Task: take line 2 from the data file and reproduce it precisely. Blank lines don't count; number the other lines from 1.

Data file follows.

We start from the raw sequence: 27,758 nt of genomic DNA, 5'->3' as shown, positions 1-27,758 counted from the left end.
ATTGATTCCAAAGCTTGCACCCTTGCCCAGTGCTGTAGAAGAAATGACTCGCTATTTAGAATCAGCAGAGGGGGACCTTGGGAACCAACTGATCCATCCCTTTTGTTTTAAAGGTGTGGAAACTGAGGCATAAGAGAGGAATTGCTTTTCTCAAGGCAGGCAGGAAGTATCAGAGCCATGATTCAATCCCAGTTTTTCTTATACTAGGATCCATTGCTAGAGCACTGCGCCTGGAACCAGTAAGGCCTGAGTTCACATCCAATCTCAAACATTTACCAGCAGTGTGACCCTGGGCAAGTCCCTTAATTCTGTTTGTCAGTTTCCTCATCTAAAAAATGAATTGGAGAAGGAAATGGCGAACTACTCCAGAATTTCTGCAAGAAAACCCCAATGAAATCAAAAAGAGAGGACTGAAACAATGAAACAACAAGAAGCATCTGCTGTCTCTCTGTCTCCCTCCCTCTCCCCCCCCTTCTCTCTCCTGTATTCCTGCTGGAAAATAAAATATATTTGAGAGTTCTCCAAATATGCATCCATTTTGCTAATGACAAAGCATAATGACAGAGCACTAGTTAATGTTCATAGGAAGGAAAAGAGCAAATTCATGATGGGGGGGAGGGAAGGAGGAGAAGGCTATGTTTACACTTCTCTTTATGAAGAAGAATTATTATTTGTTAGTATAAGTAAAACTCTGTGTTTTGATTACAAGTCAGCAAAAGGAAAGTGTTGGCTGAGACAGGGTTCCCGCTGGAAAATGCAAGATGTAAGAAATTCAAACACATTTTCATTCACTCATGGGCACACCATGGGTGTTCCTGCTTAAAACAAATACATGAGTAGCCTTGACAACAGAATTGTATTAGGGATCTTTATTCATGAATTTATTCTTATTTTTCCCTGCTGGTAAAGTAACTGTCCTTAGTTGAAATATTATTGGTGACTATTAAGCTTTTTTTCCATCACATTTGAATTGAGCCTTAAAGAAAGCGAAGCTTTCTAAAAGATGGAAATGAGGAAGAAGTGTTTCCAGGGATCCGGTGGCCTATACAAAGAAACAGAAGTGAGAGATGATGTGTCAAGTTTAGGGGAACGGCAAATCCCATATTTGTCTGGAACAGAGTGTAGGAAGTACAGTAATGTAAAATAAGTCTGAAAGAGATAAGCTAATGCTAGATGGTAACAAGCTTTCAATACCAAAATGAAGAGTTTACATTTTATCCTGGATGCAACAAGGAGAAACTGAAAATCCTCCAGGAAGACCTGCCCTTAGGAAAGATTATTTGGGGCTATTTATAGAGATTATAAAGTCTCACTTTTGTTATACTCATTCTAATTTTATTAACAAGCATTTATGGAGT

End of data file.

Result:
ATTGATTCCAAAGCTTGCACCCTTGCCCAGTGCTGTAGAAGAAATGACTCGCTATTTAGAATCAGCAGAGGGGGACCTTGGGAACCAACTGATCCATCCCTTTTGTTTTAAAGGTGTGGAAACTGAGGCATAAGAGAGGAATTGCTTTTCTCAAGGCAGGCAGGAAGTATCAGAGCCATGATTCAATCCCAGTTTTTCTTATACTAGGATCCATTGCTAGAGCACTGCGCCTGGAACCAGTAAGGCCTGAGTTCACATCCAATCTCAAACATTTACCAGCAGTGTGACCCTGGGCAAGTCCCTTAATTCTGTTTGTCAGTTTCCTCATCTAAAAAATGAATTGGAGAAGGAAATGGCGAACTACTCCAGAATTTCTGCAAGAAAACCCCAATGAAATCAAAAAGAGAGGACTGAAACAATGAAACAACAAGAAGCATCTGCTGTCTCTCTGTCTCCCTCCCTCTCCCCCCCCTTCTCTCTCCTGTATTCCTGCTGGAAAATAAAATATATTTGAGAGTTCTCCAAATATGCATCCATTTTGCTAATGACAAAGCATAATGACAGAGCACTAGTTAATGTTCATAGGAAGGAAAAGAGCAAATTCATGATGGGGGGGAGGGAAGGAGGAGAAGGCTATGTTTACACTTCTCTTTATGAAGAAGAATTATTATTTGTTAGTATAAGTAAAACTCTGTGTTTTGATTACAAGTCAGCAAAAGGAAAGTGTTGGCTGAGACAGGGTTCCCGCTGGAAAATGCAAGATGTAAGAAATTCAAACACATTTTCATTCACTCATGGGCACACCATGGGTGTTCCTGCTTAAAACAAATACATGAGTAGCCTTGACAACAGAATTGTATTAGGGATCTTTATTCATGAATTTATTCTTATTTTTCCCTGCTGGTAAAGTAACTGTCCTTAGTTGAAATATTATTGGTGACTATTAAGCTTTTTTTCCATCACATTTGAATTGAGCCTTAAAGAAAGCGAAGCTTTCTAAAAGATGGAAATGAGGAAGAAGTGTTTCCAGGGATCCGGTGGCCTATACAAAGAAACAGAAGTGAGAGATGATGTGTCAAGTTTAGGGGAACGGCAAATCCCATATTTGTCTGGAACAGAGTGTAGGAAGTACAGTAATGTAAAATAAGTCTGAAAGAGATAAGCTAATGCTAGATGGTAACAAGCTTTCAATACCAAAATGAAGAGTTTACATTTTATCCTGGATGCAACAAGGAGAAACTGAAAATCCTCCAGGAAGACCTGCCCTTAGGAAAGATTATTTGGGGCTATTTATAGAGATTATAAAGTCTCACTTTTGTTATACTCATTCTAATTTTATTAACAAGCATTTATGGAGT